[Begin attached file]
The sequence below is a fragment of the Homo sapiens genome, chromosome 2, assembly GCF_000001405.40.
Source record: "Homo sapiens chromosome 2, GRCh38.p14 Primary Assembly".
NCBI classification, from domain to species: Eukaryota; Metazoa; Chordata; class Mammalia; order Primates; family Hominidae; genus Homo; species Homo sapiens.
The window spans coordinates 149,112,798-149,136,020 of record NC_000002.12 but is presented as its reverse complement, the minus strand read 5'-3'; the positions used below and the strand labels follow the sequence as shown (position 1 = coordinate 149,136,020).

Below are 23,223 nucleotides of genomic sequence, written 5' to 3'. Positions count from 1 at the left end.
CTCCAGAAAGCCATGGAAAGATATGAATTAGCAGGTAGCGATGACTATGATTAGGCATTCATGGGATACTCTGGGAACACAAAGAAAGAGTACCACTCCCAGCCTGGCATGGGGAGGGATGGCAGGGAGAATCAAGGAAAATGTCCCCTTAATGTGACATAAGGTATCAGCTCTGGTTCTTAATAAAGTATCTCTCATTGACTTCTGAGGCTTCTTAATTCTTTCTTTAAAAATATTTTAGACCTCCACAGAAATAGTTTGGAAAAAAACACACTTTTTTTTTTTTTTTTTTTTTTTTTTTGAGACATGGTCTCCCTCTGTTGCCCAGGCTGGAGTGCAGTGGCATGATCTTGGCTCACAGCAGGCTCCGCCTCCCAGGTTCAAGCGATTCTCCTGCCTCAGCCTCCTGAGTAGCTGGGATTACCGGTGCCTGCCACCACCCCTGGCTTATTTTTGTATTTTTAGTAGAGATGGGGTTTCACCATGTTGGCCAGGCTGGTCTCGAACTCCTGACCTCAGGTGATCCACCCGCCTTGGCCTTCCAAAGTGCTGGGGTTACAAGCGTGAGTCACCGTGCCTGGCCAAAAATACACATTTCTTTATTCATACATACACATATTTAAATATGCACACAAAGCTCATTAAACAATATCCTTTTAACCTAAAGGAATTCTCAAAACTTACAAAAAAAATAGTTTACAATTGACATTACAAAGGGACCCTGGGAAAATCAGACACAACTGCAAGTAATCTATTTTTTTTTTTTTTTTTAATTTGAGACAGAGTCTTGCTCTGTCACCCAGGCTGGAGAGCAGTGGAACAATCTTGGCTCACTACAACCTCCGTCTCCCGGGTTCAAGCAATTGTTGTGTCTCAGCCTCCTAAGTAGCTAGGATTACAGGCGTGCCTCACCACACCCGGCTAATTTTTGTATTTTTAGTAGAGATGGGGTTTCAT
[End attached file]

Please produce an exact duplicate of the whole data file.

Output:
The sequence below is a fragment of the Homo sapiens genome, chromosome 2, assembly GCF_000001405.40.
Source record: "Homo sapiens chromosome 2, GRCh38.p14 Primary Assembly".
NCBI classification, from domain to species: Eukaryota; Metazoa; Chordata; class Mammalia; order Primates; family Hominidae; genus Homo; species Homo sapiens.
The window spans coordinates 149,112,798-149,136,020 of record NC_000002.12 but is presented as its reverse complement, the minus strand read 5'-3'; the positions used below and the strand labels follow the sequence as shown (position 1 = coordinate 149,136,020).

Below are 23,223 nucleotides of genomic sequence, written 5' to 3'. Positions count from 1 at the left end.
CTCCAGAAAGCCATGGAAAGATATGAATTAGCAGGTAGCGATGACTATGATTAGGCATTCATGGGATACTCTGGGAACACAAAGAAAGAGTACCACTCCCAGCCTGGCATGGGGAGGGATGGCAGGGAGAATCAAGGAAAATGTCCCCTTAATGTGACATAAGGTATCAGCTCTGGTTCTTAATAAAGTATCTCTCATTGACTTCTGAGGCTTCTTAATTCTTTCTTTAAAAATATTTTAGACCTCCACAGAAATAGTTTGGAAAAAAACACACTTTTTTTTTTTTTTTTTTTTTTTTTTTGAGACATGGTCTCCCTCTGTTGCCCAGGCTGGAGTGCAGTGGCATGATCTTGGCTCACAGCAGGCTCCGCCTCCCAGGTTCAAGCGATTCTCCTGCCTCAGCCTCCTGAGTAGCTGGGATTACCGGTGCCTGCCACCACCCCTGGCTTATTTTTGTATTTTTAGTAGAGATGGGGTTTCACCATGTTGGCCAGGCTGGTCTCGAACTCCTGACCTCAGGTGATCCACCCGCCTTGGCCTTCCAAAGTGCTGGGGTTACAAGCGTGAGTCACCGTGCCTGGCCAAAAATACACATTTCTTTATTCATACATACACATATTTAAATATGCACACAAAGCTCATTAAACAATATCCTTTTAACCTAAAGGAATTCTCAAAACTTACAAAAAAAATAGTTTACAATTGACATTACAAAGGGACCCTGGGAAAATCAGACACAACTGCAAGTAATCTATTTTTTTTTTTTTTTTTAATTTGAGACAGAGTCTTGCTCTGTCACCCAGGCTGGAGAGCAGTGGAACAATCTTGGCTCACTACAACCTCCGTCTCCCGGGTTCAAGCAATTGTTGTGTCTCAGCCTCCTAAGTAGCTAGGATTACAGGCGTGCCTCACCACACCCGGCTAATTTTTGTATTTTTAGTAGAGATGGGGTTTCAT